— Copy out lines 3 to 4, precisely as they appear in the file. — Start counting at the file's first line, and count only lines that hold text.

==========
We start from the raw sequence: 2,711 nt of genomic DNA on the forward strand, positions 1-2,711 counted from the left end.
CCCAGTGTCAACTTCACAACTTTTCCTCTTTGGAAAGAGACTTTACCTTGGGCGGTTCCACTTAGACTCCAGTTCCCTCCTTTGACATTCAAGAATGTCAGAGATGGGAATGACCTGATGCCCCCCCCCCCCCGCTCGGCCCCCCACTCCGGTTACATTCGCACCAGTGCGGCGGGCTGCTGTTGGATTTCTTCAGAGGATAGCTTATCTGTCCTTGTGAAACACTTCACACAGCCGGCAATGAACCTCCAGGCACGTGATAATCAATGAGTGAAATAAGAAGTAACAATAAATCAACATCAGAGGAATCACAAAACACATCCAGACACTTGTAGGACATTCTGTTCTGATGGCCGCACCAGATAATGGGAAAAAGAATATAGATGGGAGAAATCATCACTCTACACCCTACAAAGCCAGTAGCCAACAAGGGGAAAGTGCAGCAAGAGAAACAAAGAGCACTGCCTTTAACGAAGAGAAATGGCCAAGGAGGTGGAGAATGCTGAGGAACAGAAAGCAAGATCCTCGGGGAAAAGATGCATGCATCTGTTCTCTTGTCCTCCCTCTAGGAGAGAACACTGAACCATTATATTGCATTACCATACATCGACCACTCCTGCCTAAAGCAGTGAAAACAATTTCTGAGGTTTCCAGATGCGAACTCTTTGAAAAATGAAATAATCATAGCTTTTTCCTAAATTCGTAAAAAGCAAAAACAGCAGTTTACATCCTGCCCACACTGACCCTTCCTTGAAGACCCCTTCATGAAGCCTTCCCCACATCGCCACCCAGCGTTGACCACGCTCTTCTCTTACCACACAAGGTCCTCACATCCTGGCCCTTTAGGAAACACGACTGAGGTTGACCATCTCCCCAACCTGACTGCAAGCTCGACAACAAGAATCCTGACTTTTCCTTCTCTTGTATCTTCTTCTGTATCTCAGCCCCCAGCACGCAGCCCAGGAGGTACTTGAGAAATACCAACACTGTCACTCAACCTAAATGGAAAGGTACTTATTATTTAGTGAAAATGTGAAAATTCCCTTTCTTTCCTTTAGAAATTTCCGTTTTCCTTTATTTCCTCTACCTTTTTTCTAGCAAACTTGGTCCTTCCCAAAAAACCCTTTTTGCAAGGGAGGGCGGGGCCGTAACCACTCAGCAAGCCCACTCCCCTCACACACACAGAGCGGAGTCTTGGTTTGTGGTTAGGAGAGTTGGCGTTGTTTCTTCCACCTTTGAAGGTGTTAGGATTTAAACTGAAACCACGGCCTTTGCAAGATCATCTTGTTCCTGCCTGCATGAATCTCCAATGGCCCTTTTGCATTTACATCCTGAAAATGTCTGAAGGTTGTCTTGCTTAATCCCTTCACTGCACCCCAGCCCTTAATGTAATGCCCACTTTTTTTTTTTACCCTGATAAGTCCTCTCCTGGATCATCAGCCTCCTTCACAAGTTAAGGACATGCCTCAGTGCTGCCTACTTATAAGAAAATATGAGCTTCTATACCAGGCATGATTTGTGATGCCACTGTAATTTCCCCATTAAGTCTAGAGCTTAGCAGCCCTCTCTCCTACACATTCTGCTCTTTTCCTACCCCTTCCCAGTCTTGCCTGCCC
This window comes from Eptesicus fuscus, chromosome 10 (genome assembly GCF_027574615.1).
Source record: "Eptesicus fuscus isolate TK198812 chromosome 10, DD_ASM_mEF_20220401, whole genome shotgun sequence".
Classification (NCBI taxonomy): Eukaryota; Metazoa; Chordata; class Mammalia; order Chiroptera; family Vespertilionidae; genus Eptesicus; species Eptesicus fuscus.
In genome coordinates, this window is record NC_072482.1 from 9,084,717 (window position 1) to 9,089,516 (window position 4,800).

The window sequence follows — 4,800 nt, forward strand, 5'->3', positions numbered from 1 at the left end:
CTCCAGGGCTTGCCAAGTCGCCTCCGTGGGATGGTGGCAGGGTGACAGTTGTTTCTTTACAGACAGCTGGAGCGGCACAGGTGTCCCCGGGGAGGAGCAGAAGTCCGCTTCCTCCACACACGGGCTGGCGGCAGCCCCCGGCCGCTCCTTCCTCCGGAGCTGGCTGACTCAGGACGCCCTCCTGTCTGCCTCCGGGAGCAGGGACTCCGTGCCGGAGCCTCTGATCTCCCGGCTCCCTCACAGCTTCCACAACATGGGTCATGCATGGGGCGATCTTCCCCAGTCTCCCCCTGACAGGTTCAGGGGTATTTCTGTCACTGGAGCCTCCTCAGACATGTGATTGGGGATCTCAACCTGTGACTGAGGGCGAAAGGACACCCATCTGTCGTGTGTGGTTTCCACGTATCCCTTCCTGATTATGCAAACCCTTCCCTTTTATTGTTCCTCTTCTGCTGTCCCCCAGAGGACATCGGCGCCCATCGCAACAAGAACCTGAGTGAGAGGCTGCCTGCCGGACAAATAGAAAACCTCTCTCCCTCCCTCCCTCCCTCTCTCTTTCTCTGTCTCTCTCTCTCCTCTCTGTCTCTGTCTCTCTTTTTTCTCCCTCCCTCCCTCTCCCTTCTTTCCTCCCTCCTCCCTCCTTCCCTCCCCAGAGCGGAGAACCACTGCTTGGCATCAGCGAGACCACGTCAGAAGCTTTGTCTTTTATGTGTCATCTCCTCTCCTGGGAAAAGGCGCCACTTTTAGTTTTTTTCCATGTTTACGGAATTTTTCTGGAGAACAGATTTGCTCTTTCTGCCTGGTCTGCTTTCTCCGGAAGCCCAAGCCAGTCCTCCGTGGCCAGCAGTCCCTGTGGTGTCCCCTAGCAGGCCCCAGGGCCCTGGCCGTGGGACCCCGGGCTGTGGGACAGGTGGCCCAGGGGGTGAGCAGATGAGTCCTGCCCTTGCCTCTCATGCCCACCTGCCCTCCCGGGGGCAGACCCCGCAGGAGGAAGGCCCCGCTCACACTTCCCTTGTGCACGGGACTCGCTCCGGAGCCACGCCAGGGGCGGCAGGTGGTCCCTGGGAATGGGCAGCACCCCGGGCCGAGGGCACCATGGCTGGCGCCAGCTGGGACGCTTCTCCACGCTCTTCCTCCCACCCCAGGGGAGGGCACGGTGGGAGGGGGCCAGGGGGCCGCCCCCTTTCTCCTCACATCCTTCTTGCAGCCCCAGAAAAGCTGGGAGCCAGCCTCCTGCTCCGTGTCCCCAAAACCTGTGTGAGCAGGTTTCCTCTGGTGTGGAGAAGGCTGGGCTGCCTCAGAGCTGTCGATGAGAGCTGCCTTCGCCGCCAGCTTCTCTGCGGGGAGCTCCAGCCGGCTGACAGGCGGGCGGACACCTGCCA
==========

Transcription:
This window comes from Eptesicus fuscus, chromosome 10 (genome assembly GCF_027574615.1).
Source record: "Eptesicus fuscus isolate TK198812 chromosome 10, DD_ASM_mEF_20220401, whole genome shotgun sequence".